There is certainly a case against extending airstrikes into Syria, one I will advance towards the end. However to present the case in the way that it has been, or denigrate all ministers with emotional rhetoric only serves to weaken our position, discredit the Muslim voice, and make us look inept at statesmanship. Nearly everything we have said is either conflation, misinformation, or contradicts previous stances Muslims have held, but ironically, we hate it when it is done to us. The emotionally charged rhetoric portrays Muslims not as the intelligent bunch they should be, but blabbering fools with an emotional gripe. And as usual, beyond the complaining, we don’t seem to offer viable suggestions for dismantling ISIL.
Is the UK bombing Syria?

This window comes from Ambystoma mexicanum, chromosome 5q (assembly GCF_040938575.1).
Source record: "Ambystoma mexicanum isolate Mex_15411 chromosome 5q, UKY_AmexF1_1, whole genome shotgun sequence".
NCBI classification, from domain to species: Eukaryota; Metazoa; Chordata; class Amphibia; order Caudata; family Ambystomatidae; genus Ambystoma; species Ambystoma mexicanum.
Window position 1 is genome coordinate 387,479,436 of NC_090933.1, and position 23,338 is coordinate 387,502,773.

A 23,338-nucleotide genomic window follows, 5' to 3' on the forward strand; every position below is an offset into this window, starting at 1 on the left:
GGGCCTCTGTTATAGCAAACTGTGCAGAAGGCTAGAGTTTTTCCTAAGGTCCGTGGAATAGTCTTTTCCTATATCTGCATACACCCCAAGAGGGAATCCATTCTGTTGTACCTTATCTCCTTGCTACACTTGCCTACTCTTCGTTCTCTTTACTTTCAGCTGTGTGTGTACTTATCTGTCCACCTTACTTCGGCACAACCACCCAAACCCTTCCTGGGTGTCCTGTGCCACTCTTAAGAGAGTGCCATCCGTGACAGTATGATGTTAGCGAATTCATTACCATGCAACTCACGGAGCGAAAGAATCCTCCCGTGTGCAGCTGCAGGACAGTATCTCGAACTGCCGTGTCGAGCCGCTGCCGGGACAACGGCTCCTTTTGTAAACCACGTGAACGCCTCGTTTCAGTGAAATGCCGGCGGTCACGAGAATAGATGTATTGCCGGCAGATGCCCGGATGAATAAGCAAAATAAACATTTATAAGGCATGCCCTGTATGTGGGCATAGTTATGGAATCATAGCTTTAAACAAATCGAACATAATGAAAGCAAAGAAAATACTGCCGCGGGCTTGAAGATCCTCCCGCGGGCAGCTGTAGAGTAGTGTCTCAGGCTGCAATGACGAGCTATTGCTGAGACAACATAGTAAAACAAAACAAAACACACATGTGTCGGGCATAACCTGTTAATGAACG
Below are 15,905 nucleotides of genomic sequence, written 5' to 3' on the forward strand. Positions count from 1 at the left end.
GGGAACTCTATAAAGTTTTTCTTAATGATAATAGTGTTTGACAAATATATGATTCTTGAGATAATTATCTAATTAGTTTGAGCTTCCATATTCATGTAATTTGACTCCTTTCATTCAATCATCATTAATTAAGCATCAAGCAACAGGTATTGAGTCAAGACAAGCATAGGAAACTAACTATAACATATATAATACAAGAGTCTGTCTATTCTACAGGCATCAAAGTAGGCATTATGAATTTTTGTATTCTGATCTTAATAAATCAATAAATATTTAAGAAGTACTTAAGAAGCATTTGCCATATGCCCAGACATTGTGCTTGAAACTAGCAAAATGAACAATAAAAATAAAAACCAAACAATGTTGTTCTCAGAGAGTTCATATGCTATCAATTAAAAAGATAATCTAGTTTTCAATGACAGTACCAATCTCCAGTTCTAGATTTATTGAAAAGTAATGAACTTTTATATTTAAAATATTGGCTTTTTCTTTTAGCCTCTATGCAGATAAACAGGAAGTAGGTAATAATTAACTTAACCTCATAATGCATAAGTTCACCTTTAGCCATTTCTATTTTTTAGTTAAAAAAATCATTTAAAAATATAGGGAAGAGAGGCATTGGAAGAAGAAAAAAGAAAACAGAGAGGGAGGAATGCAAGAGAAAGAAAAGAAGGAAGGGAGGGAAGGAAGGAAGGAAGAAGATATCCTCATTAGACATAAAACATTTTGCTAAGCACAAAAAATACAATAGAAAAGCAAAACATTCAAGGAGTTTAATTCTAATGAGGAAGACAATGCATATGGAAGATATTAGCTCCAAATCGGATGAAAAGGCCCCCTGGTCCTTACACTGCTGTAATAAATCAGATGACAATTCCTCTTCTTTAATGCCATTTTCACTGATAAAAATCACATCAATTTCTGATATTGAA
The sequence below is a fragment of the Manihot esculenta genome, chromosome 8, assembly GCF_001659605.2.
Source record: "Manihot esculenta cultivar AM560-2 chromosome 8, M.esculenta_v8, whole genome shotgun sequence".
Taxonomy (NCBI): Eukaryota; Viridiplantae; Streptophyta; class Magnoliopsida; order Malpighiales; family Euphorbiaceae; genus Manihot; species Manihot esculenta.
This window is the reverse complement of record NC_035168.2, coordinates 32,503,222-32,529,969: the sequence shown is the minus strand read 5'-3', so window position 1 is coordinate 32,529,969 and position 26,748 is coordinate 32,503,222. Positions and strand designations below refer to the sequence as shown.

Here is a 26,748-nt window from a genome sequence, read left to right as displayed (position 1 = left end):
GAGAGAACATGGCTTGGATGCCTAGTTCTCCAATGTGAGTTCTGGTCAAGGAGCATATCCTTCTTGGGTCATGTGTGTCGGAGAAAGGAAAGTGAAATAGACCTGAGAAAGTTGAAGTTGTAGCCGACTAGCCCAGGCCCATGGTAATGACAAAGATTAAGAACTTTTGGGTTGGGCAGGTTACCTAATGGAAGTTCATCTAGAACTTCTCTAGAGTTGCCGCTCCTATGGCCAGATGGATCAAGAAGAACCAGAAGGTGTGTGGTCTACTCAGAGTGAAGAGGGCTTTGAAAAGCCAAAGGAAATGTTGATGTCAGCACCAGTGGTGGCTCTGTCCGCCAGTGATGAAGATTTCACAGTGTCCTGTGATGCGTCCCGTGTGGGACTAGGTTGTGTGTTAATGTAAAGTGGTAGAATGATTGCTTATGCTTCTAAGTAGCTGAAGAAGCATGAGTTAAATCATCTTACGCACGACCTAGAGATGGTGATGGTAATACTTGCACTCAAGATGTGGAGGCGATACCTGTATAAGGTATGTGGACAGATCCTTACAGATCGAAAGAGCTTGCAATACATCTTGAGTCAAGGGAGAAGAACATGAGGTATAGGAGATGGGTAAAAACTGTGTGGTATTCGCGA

In our wailing we posit all sorts, such as that Britain is now bombing Syria. In September 2014, Parliament voted to support offensive military action in Iraq – the recent motion was merely to have the same offensive operations extend into Syria. The way in which criticism has been framed by most Muslim commentators would have you think that the British government just declared war on the entire Syrian populace, that there will be the mass targeting and bombing of Sunni peoples, and that we are now at war with a sovereign country. However, the end of the approved motion read, “taking military action, specifically airstrikes, exclusively against ISIL in Syria.” The relevant point is that the UK has decided on a limited military offensive against a belligerent force in a territory where the UK remains uninvited by the regime. That was the essence of the vote; it has taken place somewhat over the legality of such military action (not an entirely new war), given that it is not at the request of the Assad regime, and is being conducted in the absence of a UN Security Council Resolution specifically authorising such action. It is simply about crossing the now theoretical border from Iraq into Syria in an attempt to continue the targeting of ISIL safe havens.